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PYROMETRY                                            451
pressed off the scale an amount equivalent to 0.26 amp. The lowest scale reading is accordingly 0.26 and the entire scale from 0.26 to 0.60 amp. is thus utilized for the range of the pyrometer lamp.
General Use of Optical Pyrometers.—Optical pyrometers and radiation pyrometers, described later, afford the only means yet developed for measuring temperature above 1,500°C. The high temperature scale above 1,500°C. is based on the extrapolation of Wien's radiation law by means of a pyrometer of the Leeds & Northrup type. When the instrument is especially designed for precision work it is possible to measure a temperature difference of 0.2°C. at 1,500°C. The commercial form of the instrument when properly calibrated can be relied upon to 5°C. With a well-designed optical pyrometer there is a perfect color match of the two fields at all times. Hence, contrary to the general impression, color is not matched at all but simply brightness of uniform color. A color-blind observer will obtain the same settings as a normal observer. Forsythe1 has compiled data obtained with an optical pyrometer of the Leeds & Northrup type by six observers none of whom had ever used an optical pyrometer before. The average variation from the mean for the six inexperienced observers was 3°C. and the maximum variation, 5°C.
Although the optical pyrometer is essential for the measurement of temperatures above 1,500°C. its usefulness is by no means confined to the high temperature range. The thermocouple cannot be adapted to many processes at low temperatures for example, the measurement of the temperature of steel rails as they pass through the rolls, ingots and forgings in the open and small sources such as a heated wire or lamp filament. The temperatures used in the above processes may be accurately measured by the optical pyrometer. The temperature of a microscopic sample of any material can be measured by a modified form of the Leeds & Northrup pyrometer.2 Also in many processes a thermocouple is not so convenient to use as an optical pyrometer, especially when the temperature is not required often enough to warrant a permanent installation of thermocouples.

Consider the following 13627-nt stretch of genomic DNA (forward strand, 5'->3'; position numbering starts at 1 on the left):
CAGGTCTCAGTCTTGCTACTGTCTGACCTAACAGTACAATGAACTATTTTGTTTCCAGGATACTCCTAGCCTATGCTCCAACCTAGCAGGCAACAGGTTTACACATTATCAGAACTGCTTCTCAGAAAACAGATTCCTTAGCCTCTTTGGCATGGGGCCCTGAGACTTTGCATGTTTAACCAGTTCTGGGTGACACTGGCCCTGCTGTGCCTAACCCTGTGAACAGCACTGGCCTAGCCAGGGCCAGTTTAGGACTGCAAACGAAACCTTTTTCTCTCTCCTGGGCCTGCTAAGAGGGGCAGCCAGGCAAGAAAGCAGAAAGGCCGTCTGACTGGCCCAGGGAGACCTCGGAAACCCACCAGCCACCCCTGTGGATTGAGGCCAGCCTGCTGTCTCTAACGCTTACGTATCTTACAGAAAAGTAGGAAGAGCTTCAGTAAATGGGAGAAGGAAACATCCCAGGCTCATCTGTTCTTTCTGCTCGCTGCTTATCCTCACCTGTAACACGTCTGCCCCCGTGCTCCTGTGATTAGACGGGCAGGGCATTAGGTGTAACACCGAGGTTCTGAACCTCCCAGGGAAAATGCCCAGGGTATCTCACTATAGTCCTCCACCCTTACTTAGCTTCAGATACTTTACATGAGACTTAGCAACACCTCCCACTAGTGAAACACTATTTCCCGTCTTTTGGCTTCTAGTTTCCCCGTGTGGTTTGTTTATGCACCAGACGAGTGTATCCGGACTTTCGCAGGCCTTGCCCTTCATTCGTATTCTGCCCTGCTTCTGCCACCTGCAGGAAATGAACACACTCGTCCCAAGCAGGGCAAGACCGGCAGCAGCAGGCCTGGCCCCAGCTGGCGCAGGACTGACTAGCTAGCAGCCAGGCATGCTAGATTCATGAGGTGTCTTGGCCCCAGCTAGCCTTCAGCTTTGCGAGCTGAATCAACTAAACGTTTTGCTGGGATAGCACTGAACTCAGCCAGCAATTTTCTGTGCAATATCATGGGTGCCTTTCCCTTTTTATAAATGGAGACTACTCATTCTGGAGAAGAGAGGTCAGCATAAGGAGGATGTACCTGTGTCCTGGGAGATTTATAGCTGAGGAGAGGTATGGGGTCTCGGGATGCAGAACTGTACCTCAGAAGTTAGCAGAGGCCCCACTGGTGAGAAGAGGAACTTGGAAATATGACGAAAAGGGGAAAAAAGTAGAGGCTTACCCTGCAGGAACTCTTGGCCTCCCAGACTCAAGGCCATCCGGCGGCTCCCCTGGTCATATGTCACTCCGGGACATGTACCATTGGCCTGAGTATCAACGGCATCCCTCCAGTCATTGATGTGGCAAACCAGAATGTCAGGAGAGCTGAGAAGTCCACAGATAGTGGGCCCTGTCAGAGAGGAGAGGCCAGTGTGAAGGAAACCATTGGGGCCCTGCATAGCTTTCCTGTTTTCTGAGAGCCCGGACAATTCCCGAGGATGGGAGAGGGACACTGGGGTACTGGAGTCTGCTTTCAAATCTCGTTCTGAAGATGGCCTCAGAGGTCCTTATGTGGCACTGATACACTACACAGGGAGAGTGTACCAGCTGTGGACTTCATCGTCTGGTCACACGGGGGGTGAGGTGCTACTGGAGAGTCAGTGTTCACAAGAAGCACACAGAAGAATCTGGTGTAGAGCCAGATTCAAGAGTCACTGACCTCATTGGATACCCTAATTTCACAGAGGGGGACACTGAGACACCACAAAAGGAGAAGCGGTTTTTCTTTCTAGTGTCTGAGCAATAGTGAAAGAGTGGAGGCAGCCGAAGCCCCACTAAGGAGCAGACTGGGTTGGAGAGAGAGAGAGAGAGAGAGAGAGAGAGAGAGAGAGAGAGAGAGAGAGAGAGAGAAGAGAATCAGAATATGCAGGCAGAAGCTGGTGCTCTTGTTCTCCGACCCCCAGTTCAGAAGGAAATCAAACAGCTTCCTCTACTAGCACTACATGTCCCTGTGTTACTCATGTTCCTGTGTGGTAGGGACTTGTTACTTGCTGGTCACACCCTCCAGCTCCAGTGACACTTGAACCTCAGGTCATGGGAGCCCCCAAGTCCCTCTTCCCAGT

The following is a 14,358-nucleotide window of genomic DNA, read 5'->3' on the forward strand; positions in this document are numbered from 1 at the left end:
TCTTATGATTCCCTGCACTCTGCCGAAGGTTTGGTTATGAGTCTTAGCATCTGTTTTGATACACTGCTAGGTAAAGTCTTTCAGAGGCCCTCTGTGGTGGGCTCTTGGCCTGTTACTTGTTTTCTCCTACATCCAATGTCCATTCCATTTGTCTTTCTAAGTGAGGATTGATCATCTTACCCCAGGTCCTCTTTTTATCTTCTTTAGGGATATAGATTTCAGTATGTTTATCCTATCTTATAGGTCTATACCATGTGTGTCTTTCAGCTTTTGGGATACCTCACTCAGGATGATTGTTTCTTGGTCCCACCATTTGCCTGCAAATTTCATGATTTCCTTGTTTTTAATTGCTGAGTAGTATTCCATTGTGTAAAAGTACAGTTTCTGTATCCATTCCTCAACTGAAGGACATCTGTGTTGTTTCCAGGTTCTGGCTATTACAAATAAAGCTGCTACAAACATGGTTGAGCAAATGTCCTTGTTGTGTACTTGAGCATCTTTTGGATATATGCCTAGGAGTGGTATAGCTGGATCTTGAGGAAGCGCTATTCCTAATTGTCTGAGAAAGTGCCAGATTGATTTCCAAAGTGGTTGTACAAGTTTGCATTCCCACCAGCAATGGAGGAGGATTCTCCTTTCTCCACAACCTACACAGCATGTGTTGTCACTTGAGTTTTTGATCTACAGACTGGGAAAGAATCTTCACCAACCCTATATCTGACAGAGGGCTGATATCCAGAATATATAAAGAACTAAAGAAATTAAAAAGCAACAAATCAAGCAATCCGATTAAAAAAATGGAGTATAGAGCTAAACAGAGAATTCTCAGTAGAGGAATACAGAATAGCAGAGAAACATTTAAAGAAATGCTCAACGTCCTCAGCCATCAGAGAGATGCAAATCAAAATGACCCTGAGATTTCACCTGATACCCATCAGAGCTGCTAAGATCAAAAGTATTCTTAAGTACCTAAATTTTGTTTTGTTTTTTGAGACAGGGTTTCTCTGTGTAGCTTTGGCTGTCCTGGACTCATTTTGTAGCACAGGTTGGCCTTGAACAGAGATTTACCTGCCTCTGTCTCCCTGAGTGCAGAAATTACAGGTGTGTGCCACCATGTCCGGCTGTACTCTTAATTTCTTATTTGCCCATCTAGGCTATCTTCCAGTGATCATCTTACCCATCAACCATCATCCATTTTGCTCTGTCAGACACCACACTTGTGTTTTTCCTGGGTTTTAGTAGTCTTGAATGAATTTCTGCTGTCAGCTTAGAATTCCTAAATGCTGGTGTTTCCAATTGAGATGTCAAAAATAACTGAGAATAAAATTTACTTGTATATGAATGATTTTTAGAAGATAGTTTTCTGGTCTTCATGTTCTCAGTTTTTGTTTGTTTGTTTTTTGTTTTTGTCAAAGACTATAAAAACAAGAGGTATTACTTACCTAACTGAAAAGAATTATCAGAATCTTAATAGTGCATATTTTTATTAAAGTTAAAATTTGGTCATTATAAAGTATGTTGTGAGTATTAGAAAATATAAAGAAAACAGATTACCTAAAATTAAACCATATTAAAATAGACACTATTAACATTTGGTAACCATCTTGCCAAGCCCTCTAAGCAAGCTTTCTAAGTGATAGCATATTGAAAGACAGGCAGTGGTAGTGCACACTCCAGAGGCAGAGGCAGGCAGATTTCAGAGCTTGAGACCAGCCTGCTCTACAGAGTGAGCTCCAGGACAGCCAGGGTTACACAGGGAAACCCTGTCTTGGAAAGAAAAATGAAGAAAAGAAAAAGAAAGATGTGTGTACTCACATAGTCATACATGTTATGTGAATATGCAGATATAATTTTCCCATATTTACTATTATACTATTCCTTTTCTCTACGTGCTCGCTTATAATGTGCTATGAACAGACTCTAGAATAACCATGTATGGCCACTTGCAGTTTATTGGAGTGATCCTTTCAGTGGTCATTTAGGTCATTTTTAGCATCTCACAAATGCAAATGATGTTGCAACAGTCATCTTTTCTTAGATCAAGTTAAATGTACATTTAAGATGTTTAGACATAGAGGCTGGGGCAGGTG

One serious objection to the optical pyrometer from the industrial point of view is the fact that it has not been made automatically recording. Since a photometric match is required for every setting the instrument necessitates the attention of an observer, although a satisfactory automatic device will be developed eventually. Another objection is the introduction of the human element into the readings, thus affording an opportunity for dishonest or prejudiced settings. The observer, if he is the operator of the furnace, should be taught that the instrument is for his own assistance and that it is not to be considered as a policial measure. Otherwise the measurements should be made by a disinterested party. In a plant operating several furnaces an intelligent boy can be profitably employed whose sole work is to make the rounds of the various furnaces and measure and record the temperatures.
Black-body and Non-black-body Conditions.—Optical pyrometers are usually calibrated to read correctly when sighted on a black body. Many furnaces approximate black-body conditions very satisfactorily. In a perfect black body the details of the inside of the furnace vanish and a piece of steel, for example, which is being heated cannot be distinguished from the back ground. If the
1 Gen. Elec. Rev., Sept., 1904, p. 753.
2 BUEGESS, Bureau of Standards Sci. Paper No. 198.